PHOTO: Steve Patton, UK agricultural communications
University of Kentucky students now have access to nutrition information from UK Dining Services, thanks to the work of students from UK’s College of Agriculture and the Department of Computer Science in the College of Engineering.
Mallory Foster, a graduate student in the College of Agriculture’s Department of Dietetics and Human Nutrition, and computer science students Keith Moyer of Vienna, Va., Rakesh Patel from India, Matt Seabold from Louisville and Randy Luecke of Marshall County have developed UK Food, a free nutrition app for menu items offered at UK’s major on-campus eateries: Ovid’s Cafe, Commons and Blazer.
Foster, from Teays Valley, W. Va., developed her idea during an undergraduate shadowing experience with Monica Fowler, a registered dietician who works with UK athletes. One of Foster’s tasks involved gathering nutrition information from campus dining and making it available to the athletes. Foster and Fowler began to wonder if they could do that for every student on campus.
“For most students, college is the first time they are away from home, and they are going to develop habits that could potentially be with them for the rest of their lives,” Foster said. “Hopefully, this app will help them make healthier food choices.”
After Foster received her undergraduate degree in December 2011, she began pursuing her idea as a master’s thesis project under the advisement of Kelly Webber, assistant professor in the UK School of Human Environmental Sciences.
“Mallory is a unique graduate student,” Webber said. “To conceptualize and implement a project of this scope in a year’s time is incredible.”
“Everyone eats, but the way we eat is very important to our overall health,” said Sandra Bastin, interim chair of the Department of Dietetics and Human Nutrition. “Mallory took valuable nutrition knowledge and, with the help of the computer science students, literally put the information at the fingertips of everyone on campus. It is also a perfect example of how collaborations and the use of specialty expertise can develop a worthwhile product.”
For the project, Foster contacted Ray Schmidt, associate director of UK Dining Services about her idea. He gave her access to the hundreds of recipes offered on campus. Foster used nutritional analysis software to get the nutritional value of each recipe, according to the appropriate serving size.
“Mallory’s creativity and determination brought different areas of the university together for one reason, healthier students, faculty and staff, and I was impressed by the end product the computer science team created,” Schmidt said. “This app is going to increase internship possibilities in Dining Services and create student jobs as the app will have to be maintained, updated and eventually expanded to every campus dining unit.”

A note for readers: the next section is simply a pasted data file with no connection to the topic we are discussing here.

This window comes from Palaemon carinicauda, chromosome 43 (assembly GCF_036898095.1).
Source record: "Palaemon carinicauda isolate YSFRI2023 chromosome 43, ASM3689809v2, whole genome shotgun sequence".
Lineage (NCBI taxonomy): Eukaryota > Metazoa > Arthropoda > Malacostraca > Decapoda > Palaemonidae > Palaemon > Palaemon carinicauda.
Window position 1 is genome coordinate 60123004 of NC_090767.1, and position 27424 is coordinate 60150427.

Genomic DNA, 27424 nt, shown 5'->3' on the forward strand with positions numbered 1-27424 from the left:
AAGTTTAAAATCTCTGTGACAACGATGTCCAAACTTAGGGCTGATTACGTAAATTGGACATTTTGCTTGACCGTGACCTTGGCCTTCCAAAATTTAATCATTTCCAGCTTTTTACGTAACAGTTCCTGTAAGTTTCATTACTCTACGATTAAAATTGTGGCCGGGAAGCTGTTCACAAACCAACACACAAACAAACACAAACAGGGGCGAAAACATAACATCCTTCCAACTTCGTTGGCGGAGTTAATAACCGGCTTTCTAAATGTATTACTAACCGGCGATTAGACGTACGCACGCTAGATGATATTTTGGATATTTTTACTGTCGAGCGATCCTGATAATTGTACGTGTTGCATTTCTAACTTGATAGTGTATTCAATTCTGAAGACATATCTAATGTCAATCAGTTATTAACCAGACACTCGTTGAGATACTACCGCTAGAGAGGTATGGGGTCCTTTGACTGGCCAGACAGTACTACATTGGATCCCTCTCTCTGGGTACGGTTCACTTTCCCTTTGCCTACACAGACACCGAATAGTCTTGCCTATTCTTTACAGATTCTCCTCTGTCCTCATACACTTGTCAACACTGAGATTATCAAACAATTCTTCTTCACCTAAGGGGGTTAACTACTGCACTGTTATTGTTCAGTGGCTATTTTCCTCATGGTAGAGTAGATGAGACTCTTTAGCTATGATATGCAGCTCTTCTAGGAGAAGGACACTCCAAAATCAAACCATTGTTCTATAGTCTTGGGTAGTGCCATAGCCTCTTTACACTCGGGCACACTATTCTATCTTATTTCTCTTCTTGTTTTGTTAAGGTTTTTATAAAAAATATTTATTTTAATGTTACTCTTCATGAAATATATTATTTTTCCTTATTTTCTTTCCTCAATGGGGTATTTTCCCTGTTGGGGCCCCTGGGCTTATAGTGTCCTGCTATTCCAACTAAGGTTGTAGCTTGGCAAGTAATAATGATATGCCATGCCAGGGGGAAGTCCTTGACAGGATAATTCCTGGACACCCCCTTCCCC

Foster also contacted Jane Hayes, professor and associate chair of the UK Computer Science Department, who connected her with Moyer, Patel, Seabold and Luecke, students in her CS 499 Senior Design Project. Hayes said the goal of her class is to provide students with an experience that is as close as possible to software engineering projects they will undertake in their future careers, including interacting with clients who may or may not have computer expertise, designing interfaces for various platforms, keeping the interfaces consistent, working in numerous programming languages and environments and handling last minute changes and unexpected roadblocks.
“Keith, Randy, Matt and Rakesh experienced many challenges throughout the semester but soldiered onward,” Hayes said. “I was particularly impressed by their determination to ensure that a working product was ready before the course ended. The payoff of their hard and excellent work can be seen in the quality of their finished product. We are very proud of this team, as well as our other CS 499 teams.”
The computer science students wrote the code for the app. The UK Food app is available for iPhones on the App Store at https://myukdev.uky.edu/zAPPS/UkFoodOtaInstall/. The goal for the app was for it to be easy to use and provide useful nutrition information to those dining on campus. The four also developed a web application to permit UK Dining Services to send announcements to students and to edit the food information.
“Before this project, I worked on projects which had only one component,” said Patel, who graduated in December. “This project has four components. It was interesting to see how different components work together.”
The app provides the nutrition information for most of the menu items in campus dining halls including calories, fat, protein, carbohydrates, vitamins and minerals. In addition, each user can put their personal health information, such as height, weight, age, gender and physical activity level into the app. It will then calculate body mass index and daily caloric needs. As students eat foods at UK Dining Services, they can select the menu item on the app and a line at the bottom of the screen, representing their daily caloric intake, will begin to fill up.
For her master’s thesis, Foster gathered baseline data in fall 2012 from 500 students who eat in campus dining facilities concerning their knowledge, attitudes and behaviors about their diet. She’ll survey students again in the fall to see if the app has changed any of these.
Kelly Webber, 859-257-4351; Sandra Bastin, 859-257-3800; Mallory Foster, 304-561-4230; Jane Hayes, 859-257-3171; Ray Schmidt, 859-257-3277